negative health outcomes and quality of life as a result of psy- leagues reported that patients undergoing cataract surgery
chological stress.27,28 In a systematic review on Antonovsky’s while listening to music before initiation of the procedure had
SOC and its relation to health, Eriksson and Lindstrom indi- decreased anxiety.20 Cruise et al reported that a cohort of 121
cate that population distribution of the SOC-29  showed a patients undergoing cataract surgery were more satisfied with
range of means from 100.50 (standard deviation [SD] 28.50) their experience of having been offered the choice to listen to
to 164.50 points (SD 17.10). 29 In our study, both groups had relaxing music as opposed to having had the surgery without
a mean value of 127 points meaning that the specific popula- being able to listen to music.30 A similar study from Camara
tion’s SOC is within this range. et  al.31 points out that elderly patients who had undergone
There are few published reports on the beneficial effects of cataract surgery felt more satisfied because they were able to
listening to music during ophthalmic surgery. To our knowl- listen to relaxing music. The authors indicated a significant
edge, this is the first study on the effects of meditation music decrease in the preoperative blood pressure and heart rate of

10 Ophthalmology and Eye Diseases 2015:7

Blood pressure and heart rate alterations through music

patients exposed to live piano music during ophthalmic sur- operation by elderly patients is related to a clinical hyperten-
gery.31 The participants in the control group were exposed to sion response, which may be improved by offering the patient
environmental noises and there is a possibility that hearing the a music option to listen to, during the operation.19 However,
communications between surgeons and nurses may have been a recent review showed that music selected by the researcher
soothing for them and had an effect on heart rate stabilizing. is most effective in reducing anxiety through consistent tempo
The findings of the present study confirm that entering and dynamics, stable rhythms, and smooth melodic lines, as
the OR as well as the surgical intervention itself were stressful stated by evidence-based studies. 37
processes that caused blood pressure to increase in the control With regard to pulse rate, no statistical significance was
group. It appears that meditation music helped in stabilizing observed between the two groups at any time during the
systolic and diastolic blood pressure in the music group while assessment of our study. This statistical result led us to the
heart rate values remained at similar levels for both groups. conclusion that the parameter of heart rate was not influenced
Other clinical studies indicate that music can lower blood by preoperative stress. This finding is controversial to other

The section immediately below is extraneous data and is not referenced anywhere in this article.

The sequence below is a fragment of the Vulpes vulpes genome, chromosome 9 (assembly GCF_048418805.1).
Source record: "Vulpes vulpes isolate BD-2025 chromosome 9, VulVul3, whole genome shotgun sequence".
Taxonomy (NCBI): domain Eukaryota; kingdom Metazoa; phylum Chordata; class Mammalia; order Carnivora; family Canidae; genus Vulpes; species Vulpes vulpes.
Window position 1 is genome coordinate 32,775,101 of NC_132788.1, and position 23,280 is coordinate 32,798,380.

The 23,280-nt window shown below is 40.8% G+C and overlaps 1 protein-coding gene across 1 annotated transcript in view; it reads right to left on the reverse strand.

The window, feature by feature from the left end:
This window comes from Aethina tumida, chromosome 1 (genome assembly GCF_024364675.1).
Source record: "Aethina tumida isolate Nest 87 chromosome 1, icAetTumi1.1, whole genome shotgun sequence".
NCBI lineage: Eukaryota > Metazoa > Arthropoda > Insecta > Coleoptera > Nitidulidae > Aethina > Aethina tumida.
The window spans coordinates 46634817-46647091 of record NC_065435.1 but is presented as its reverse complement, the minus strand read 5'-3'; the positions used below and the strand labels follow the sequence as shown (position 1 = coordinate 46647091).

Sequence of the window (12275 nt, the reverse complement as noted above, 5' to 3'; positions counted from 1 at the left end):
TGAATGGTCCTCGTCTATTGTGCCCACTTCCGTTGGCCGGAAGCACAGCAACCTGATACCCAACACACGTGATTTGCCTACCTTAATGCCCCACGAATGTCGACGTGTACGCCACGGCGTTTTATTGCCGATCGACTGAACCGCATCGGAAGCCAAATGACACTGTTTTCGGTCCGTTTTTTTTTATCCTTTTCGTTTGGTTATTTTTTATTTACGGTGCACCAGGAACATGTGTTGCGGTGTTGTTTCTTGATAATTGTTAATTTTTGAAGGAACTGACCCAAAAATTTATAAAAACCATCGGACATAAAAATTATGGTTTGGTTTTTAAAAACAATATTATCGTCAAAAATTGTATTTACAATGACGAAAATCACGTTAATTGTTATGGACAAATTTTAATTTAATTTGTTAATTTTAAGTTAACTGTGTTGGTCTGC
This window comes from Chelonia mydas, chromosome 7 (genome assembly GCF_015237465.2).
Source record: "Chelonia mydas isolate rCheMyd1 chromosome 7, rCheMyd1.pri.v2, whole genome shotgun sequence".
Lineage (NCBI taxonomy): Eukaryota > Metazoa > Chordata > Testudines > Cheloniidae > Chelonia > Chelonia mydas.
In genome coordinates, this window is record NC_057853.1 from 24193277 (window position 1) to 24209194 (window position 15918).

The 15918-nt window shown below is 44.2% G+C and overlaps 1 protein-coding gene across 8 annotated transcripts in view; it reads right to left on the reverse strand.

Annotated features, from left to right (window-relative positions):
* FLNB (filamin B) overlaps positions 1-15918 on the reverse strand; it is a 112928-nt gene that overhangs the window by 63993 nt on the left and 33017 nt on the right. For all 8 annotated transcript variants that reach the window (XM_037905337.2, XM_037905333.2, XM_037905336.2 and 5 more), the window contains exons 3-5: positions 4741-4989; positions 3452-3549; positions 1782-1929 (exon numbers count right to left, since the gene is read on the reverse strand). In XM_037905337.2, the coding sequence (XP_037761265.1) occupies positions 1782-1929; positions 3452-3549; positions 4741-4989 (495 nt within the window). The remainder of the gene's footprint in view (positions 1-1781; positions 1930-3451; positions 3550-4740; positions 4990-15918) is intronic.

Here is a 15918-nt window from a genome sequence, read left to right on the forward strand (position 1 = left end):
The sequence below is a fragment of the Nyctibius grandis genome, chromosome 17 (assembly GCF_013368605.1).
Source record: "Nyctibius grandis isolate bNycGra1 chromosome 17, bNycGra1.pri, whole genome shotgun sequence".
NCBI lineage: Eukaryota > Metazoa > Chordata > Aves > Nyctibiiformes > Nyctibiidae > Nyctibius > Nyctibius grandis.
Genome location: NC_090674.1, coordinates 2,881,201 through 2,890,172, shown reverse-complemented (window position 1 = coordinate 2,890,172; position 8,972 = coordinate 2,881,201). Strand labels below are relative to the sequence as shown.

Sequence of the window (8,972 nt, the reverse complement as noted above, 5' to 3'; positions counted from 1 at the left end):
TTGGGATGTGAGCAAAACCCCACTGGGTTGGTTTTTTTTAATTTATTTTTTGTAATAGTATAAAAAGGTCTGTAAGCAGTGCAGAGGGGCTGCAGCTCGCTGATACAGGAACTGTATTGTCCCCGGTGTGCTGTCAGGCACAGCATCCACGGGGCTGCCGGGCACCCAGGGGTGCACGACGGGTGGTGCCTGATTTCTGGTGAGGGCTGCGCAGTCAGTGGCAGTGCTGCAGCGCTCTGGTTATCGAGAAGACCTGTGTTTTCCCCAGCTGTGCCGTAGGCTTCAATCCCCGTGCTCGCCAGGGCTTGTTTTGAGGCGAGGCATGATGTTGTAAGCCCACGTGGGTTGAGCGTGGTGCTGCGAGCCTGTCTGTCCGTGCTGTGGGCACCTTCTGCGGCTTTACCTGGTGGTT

pressure and pulse rate, limit stress levels, and change stress researchers’ conclusions. A recent survey indicated lower heart
hormone levels in blood.32–34 rate and variability in patients who listened to music when
Many studies advocate the effect of music in preoperative the authors evaluated its efficacy in relieving patients’ anxiety
stress reduction. Some studies support that the use of relaxation before surgery.38 In a review, 43% of the studies examined,
music is more effective than presurgical medication midazo- investigating the relationship between listening to music and
lam in lowering stress levels in a preoperative environment. 3,4 heart rate values, illustrated patterns of decreased heart rates.32
Miluk-Kolasa et al point out that patients listening to music Moreover, some researchers have indicated more significant
exhibited a marked reduction in salivary cortisol level, and changes in heart rates rather than blood pressure, 39 while in
after 1 hour, the relative decrease was similar to that observed our study there was no change in heart rate.
in the control group (nonsurgical) patients.33 Strengths and limitations. This is one of the first research
It seems that the clinically measurable influence of music papers in Greece investigating the correlation between medi-
on factors such as arterial blood pressure is related to molecular tation music and patients undergoing cataract surgery, and
changes regarding opiates and cytokine processes. 35 The psy- this is the main contribution of this study. Patients seemed
chophysiological mechanisms by which music can influence to enjoy listening to music and the whole process was easy to
stress-related increases in blood pressure and heart rate are not implement and without any cost.
fully understood; however, this as well as other studies have Our study also has a number of limitations. The major
offered some insight to these procedures. The distraction that limitation was that no cortisol and serological tests were applied
music offers from the surgical procedure has been reported as to patients; these tests are the most reliable indicators of stress